Monday, July 20, 2009

This Week's News: Youth in Transition


School helps curb student dropout rate
The Times Herald, St. Clair County, MI – July 19, 2009
In the statewide fight to lower school dropout rates, success stories are relatively rare, but we've got one in St. Clair County. In 2002-03, the St. Clair County Regional Educational Service Agency opened its Academic Transitional Academy in the former Ruth Bacon Elementary School in Port Huron Township. Today, seven years later, the hard numbers show it is making a real difference in keeping kids in school.

$3 Million Aimed at Helping Potential High School Dropouts
ABC News 4, Columbia, SC – July 17, 2009
More than $3 million in grants to support programs aimed at helping potential high school dropouts has been announced by the South Carolina Department of Education’s Office of Regional Services. The awards include innovation grants ranging from $25,000 to nearly $250,000 for programs that help at-risk students graduate from high school, plus supplemental grants of $6,000 each to sustain existing efforts at 60 schools across the state. Schools have an opportunity to apply for the grants each spring.

Schools implementing plan to lower dropouts
The Advocate, Morganza, LA – July 19, 2009
Nearly one in five Louisiana public school students will never put on a cap and gown, walk across a stage and receive a high school diploma, state Department of Education records show. That trend has stayed steady over the past several years, the records show. Advance Baton Rouge, a nonprofit now running five schools in the Baton Rouge area, is trying to change that with its Dropout Prevention Program starting in the fall at Pointe Coupee Central High School.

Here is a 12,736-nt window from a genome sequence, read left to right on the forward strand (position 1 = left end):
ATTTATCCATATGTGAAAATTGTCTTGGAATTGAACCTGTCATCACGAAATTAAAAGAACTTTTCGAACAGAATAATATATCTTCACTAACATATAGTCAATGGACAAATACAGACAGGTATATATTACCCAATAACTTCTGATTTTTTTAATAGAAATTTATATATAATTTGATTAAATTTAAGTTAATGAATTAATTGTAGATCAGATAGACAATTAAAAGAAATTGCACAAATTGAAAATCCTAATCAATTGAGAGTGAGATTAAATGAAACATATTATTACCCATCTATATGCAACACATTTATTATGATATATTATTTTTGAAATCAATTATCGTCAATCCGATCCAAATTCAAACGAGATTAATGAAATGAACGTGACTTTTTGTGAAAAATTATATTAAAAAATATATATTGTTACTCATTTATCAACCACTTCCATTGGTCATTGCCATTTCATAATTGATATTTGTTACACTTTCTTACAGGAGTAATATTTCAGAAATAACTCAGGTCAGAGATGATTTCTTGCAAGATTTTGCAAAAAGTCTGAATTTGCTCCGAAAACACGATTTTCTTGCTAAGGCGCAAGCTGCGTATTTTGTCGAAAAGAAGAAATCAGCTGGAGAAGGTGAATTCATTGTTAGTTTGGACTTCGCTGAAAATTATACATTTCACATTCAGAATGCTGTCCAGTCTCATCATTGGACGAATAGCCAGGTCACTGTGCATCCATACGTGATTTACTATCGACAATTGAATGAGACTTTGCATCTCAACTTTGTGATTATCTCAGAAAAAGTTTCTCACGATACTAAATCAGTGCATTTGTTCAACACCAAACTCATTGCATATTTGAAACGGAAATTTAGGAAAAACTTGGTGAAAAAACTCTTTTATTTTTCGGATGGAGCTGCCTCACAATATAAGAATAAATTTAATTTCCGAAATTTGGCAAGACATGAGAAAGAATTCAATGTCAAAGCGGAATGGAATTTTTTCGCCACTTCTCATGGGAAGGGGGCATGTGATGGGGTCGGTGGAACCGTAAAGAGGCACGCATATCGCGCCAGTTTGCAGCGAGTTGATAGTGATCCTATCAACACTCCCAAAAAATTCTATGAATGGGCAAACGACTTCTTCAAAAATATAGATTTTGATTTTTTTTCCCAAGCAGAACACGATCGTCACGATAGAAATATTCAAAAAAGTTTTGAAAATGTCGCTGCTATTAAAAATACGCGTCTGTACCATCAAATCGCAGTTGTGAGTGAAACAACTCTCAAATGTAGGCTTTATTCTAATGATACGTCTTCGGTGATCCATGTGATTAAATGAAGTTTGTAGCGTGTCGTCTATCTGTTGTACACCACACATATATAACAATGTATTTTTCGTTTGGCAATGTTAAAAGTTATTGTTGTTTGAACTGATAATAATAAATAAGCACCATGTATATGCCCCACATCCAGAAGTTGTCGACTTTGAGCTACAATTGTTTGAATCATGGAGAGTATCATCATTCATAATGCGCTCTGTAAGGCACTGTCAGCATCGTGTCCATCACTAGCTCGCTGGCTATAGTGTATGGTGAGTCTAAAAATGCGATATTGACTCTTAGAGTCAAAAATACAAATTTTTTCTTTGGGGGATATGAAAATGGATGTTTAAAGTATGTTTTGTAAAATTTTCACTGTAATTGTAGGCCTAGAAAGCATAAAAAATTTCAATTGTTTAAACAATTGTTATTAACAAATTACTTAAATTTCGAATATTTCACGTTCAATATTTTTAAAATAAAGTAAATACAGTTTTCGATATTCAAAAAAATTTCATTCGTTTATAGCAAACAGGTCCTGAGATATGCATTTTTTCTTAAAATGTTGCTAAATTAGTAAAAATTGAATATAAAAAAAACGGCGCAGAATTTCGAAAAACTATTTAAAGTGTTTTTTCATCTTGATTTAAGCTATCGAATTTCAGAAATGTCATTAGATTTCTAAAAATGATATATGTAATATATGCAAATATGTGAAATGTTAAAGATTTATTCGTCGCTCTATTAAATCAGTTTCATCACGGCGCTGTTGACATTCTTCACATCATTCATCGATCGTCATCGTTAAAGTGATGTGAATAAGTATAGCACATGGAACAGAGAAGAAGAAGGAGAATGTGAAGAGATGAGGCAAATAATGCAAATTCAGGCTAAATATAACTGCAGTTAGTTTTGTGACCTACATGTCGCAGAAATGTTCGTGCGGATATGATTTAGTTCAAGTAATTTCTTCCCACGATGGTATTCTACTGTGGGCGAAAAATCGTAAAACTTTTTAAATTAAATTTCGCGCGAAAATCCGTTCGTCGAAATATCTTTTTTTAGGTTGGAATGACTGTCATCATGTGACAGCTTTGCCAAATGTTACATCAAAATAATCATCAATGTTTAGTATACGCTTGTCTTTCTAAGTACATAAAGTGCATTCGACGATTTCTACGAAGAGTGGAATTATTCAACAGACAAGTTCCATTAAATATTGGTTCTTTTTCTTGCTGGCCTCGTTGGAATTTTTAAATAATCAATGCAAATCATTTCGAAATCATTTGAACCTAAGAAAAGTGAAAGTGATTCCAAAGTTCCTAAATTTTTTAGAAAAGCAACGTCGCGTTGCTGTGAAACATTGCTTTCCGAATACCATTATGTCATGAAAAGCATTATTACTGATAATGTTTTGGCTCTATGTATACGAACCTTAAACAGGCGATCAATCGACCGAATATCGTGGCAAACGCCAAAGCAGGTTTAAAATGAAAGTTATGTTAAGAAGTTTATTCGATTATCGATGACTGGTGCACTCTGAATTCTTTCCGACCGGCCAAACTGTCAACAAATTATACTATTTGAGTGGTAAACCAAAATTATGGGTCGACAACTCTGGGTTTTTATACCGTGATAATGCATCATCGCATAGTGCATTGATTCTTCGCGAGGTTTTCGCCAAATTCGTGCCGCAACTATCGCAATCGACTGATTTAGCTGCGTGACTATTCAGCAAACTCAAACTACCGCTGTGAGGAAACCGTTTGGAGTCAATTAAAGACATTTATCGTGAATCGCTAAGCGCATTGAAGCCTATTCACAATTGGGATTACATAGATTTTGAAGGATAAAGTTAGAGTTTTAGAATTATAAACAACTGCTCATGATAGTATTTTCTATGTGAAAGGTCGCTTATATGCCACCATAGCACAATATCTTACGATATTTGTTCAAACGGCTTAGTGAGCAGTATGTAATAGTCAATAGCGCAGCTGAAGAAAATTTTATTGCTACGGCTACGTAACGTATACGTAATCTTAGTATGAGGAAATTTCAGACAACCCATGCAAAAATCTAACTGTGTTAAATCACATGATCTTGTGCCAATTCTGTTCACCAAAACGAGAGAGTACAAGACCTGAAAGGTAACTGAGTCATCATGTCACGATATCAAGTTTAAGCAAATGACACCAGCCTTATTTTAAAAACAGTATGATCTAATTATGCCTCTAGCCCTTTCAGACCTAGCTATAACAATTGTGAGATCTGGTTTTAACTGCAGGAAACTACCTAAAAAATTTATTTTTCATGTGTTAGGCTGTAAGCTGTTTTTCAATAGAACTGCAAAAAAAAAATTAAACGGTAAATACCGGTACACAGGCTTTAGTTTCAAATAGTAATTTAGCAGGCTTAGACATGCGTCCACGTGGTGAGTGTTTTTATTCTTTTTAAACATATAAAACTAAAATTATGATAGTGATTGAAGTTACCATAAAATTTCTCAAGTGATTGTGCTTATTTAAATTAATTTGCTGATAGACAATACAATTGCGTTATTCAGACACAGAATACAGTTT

Juvenile Justice

Budget Cuts Eroding Progress in Juvenile Justice
The New York Times, Columbia, SC – July 10, 2009
Her first night inside the razor wire at the state juvenile prison came as a 14-year-old in the mid-1970s, when she was locked up for running away from home. Her next experience came the following decade, when she began work as a correctional officer. As Velvet McGowan tells it, care was a word not then in the lexicon of the South Carolina Department of Juvenile Justice. Teenagers were warehoused like problematic inventory, with as many as 80 crammed into spaces built for 40.

Beyond the Fence
The New York Times, South Carolina – July 10, 2009
South Carolina's juvenile detention system once had some of the worst conditions in the nation. And now, because of the stagnant economy, the system's successful reforms are in danger of eroding.

Foster Care

Saving Grace: Giving Hope to Women Aging Out of Foster Care
KFSM Channel 5, Rogers, AR – July 19, 2009
About one-third of foster kids aging out of the system will live their adult lives at or below the poverty level. It's one of many staggering statistics. But one local couple is trying to change those numbers by building a place of hope and transtition. A place where young women coming out of foster care can have a fair chance at beating the odds. It's still a work in progress, but in just a couple of months, the old convent at 1229 West Poplar in Rogers will once again become a place of hope and restoration. It will be called "Saving Grace", A transition home for women aging out of foster care. A place that's a dream come true for the center's Executive Director Becky Schaffer.

BCFS enables teens to embark on ‘road to independence’
The Baptist Standard, San Antonio, TX – July 17, 2009
More than 125 San Antonio teenagers took their first steps toward a college degree and brighter future by participating in “The Road to Independence”—a self-sufficiency conference and job fair sponsored by Baptist Child & Family Services. For 10 years, the BCFS transitional living program has sponsored the conference for young adults aging out of the foster care system, answering questions about how to build and maintain relationships, find housing and employment, apply to college and receive financial aid, and manage money.

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